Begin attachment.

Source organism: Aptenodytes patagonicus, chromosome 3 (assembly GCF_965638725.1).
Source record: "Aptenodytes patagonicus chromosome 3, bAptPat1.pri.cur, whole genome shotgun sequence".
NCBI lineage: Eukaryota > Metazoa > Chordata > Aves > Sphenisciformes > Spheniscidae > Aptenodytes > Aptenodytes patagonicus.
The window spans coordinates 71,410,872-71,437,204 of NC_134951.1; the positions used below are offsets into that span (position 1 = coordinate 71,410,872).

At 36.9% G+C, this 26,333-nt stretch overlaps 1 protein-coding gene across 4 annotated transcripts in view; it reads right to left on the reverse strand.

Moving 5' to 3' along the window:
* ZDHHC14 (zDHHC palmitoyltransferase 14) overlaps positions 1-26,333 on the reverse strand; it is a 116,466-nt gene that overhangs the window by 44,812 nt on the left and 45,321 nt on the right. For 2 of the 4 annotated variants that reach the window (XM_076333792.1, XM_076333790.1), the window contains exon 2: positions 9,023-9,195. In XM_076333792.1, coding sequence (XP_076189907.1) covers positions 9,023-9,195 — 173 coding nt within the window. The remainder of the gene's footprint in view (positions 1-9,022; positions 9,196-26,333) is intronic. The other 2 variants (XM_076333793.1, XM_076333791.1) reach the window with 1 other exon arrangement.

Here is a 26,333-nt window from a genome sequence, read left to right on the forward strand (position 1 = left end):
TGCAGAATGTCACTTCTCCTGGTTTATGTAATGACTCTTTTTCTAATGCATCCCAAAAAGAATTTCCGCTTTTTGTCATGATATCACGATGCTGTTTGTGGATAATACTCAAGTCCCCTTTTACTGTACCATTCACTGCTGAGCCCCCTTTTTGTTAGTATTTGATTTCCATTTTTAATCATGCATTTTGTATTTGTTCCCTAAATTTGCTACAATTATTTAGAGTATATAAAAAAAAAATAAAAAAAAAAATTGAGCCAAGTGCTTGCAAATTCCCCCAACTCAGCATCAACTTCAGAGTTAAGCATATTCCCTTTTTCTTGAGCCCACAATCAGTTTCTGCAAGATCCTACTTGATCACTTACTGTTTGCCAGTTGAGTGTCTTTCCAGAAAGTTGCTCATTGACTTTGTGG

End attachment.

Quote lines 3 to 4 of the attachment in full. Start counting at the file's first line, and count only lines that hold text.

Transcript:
NCBI lineage: Eukaryota > Metazoa > Chordata > Aves > Sphenisciformes > Spheniscidae > Aptenodytes > Aptenodytes patagonicus.
The window spans coordinates 71,410,872-71,437,204 of NC_134951.1; the positions used below are offsets into that span (position 1 = coordinate 71,410,872).